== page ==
2017-09-12 Lark Uprising

Lark Uprising by the Mikolaj Trzaska Ircha Clarinet Quintet featuring Joe McPhee.

I found this album on Joe McPhee’s Bandcamp site and bought it because, well, Clarinets and Joe McPhee.

I was familiar with one of the members, Waclaw Zimpel, from his work with Ken Vandermark, but really didn’t know what to expect.

What a surprise, and what a reminder of how amazing clarinets can be in creative and talented hands. Definitely one of the most outstanding modern clarinet records I’ve run across.

#TodaysCommuteSoundtrack #JoeMcphee #MikolajTrzaska #WaclawZimpel #PawelSzamburski #MichalGórczynski #MikolajTrzaskaIrchaClarinetQuintet #CatalyticSound

2017-08-28 Seven Pieces – Live at Willisau 1995

Seven Pieces – Live at Willisau

Seven Pieces – Live at Willisau 1995 by Evan Parker, Daunik Lazro, and Joe McPhee.

Three Saxophonists, one American, one British, and one French, improvising freely. Some wonderful and surprisingly lyrical interplay.

One of those records, where it reaches the end, and you want to go back and start over, to listen for more of the details and technique.

#EvanParker #DaunikLazro #JoeMcPhee #TodaysCommuteSoundtrack

2017-07-21 Tenor and Fallen Angels

Tenor and Fallen Angels by Joe McPhee.

Ken Vandermark has written and spoken of this 1977 solo Tenor Saxophone album from Mr McPhee as crucial to his development as a player.

Endlessly inventive, yet not inaccessible, Mr McPhee uses noir-ish themes to launch his angelic flights into the open skies of free improvisation.

#JoeMcphee #Saxophonistry #TodaysCommuteSoundtrack

2017-06-22 Chicago Tenor Duets

Chicago Tenor Duets by Evan Parker / Joe McPhee.

The stars in my saxophone constellation from my teens into my twenties were: Johnny Hodges/LesterYoung -> John Coltrane/Eric Dolphy -> Evan Parker.

I’d always see Joe Mcphee’s albums on HatArt at the record store, but for some reason he didn’t really enter my area of interest. I guess he didn’t get as much press in the magazines I was reading at the time.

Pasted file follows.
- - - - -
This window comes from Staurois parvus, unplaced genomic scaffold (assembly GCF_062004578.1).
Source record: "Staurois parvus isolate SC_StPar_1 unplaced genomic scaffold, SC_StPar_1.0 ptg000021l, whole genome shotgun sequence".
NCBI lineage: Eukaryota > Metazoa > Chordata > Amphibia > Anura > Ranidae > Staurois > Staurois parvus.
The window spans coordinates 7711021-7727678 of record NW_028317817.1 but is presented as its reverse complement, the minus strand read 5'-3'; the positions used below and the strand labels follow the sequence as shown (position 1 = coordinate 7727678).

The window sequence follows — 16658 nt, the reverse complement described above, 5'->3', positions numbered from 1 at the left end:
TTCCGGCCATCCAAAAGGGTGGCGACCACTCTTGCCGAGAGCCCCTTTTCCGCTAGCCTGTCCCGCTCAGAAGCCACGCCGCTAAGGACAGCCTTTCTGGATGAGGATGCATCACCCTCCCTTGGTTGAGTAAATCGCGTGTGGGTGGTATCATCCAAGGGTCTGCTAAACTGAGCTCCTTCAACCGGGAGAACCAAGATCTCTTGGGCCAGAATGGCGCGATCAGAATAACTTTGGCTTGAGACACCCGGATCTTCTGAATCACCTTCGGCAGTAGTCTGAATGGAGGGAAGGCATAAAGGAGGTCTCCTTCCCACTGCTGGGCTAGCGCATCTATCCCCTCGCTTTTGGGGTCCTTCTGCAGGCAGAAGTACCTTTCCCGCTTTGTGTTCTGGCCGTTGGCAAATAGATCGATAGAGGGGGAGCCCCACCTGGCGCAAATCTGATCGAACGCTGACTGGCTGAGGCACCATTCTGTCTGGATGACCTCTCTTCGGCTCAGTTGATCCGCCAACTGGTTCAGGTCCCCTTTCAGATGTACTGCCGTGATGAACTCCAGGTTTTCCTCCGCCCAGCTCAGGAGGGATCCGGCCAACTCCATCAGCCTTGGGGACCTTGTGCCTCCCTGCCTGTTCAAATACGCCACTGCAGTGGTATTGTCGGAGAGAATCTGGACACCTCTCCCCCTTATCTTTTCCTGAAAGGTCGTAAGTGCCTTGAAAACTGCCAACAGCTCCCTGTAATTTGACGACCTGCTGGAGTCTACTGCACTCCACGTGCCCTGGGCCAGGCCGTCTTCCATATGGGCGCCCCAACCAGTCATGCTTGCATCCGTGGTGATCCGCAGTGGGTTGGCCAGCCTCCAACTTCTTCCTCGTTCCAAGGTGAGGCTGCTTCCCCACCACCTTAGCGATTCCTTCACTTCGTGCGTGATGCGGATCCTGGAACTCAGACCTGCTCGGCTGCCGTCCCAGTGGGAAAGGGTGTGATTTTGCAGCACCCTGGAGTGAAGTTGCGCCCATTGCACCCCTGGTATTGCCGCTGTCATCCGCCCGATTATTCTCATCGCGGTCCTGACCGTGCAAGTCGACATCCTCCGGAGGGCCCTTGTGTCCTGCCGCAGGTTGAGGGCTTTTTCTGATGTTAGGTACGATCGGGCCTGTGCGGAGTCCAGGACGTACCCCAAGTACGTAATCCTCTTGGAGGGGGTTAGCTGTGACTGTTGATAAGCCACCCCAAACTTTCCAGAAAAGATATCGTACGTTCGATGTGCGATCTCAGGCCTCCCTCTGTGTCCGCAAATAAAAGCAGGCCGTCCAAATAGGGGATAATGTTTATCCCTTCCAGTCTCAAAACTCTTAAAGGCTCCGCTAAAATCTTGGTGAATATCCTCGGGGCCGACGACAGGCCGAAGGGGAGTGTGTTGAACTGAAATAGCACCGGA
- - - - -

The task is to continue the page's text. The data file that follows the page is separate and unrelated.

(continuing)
I was missing out, and am trying to make up for my oversight by listening to more of his recorded output these days.

#TodaysCommuteSoundtrack #EvanParker #JoeMcPhee

2017-06-09 The Damage is Done

The Damage is Done by McPhee/Brötzmann/Kessler/Zerang.

An early tendency towards noir jazz, encouraged by Mr Kessler’s bass lines, leads towards some pleasantly lyrical passages from Brötzmann. However, when McPhee switches to Tenor, about 20 minutes in, the take-no-prisoners, two Tenor skronk-fest you were hoping for materializes. Invigorating.

#TodaysCommuteSoundtrack #JoeMcPhee #PeterBrötzmann #KentKessler #MichaelZerang

2017-07-08 What If/They Both/Could Fly

What If/They Both/Could Fly by Evan Parker and Joe McPhee.

Evan Parker on Tenor Sax in duet with Joe McPhee on Pocket Trumpet and Soprano Sax. A diverse and enjoyable set of free improvisation duos from two masters of the form.

#TodaysCommuteSoundtrack #EvanParker #JoeMcPhee #RuneGrammofon

2017-06-05 Skullduggery

Skullduggery by Universal Indians with Joe McPhee.

Some fine Squonk, Thunk, and Squall to get my blood moving this Monday morning. Invigorating.

#TodaysCommuteSoundtrack #JohnDikeman #JoeMcphee #JonRuneStrøm #TollefØstvang #UniversalIndians #Skullduggery #CleanFeed

John Dikeman, Jon Rune Strøm and Tollef Østvang choose as the name of their trio the title of an Albert Ayler’s composition, “Universal Indians”, because of its double symbolism. The purpose was to inspire their playing in the free jazz patrimony of the likes of John Coltrane, Ornette Coleman, Cecil Taylor and Ayler himself, and for all effects art and culture in our time are more and more global adoptions (“universal”) of singularities(“indians”). But in what refers to symbols they go even further – in “Skullduggery” they have the partnership of another one of the “new thing” mavericks, Joe McPhee. Now, you may ask: is this a nostalgic celebration of the past, with the same kind of revisionist perspectives we find in present recuperations of the bebop formats? No. That wouldn’t be possible with the involvement of someone like McPhee, even if the American relocated in Amsterdam and the two Norwegian improvisers wanted it, and they don’t. Their guest is widely known for his achievements in renewing the free subgenre, and in his path he made important contributions to other music practices, namely Pauline Olivero’s deep listening electro-acoustic concepts, Nihilist Spasm Band’s radical brand of noise and the jam rock of The Thing with Cato Salsa Experience. This CD reflects that openness and what you have here is the free jazz after free jazz. Intrigued enough?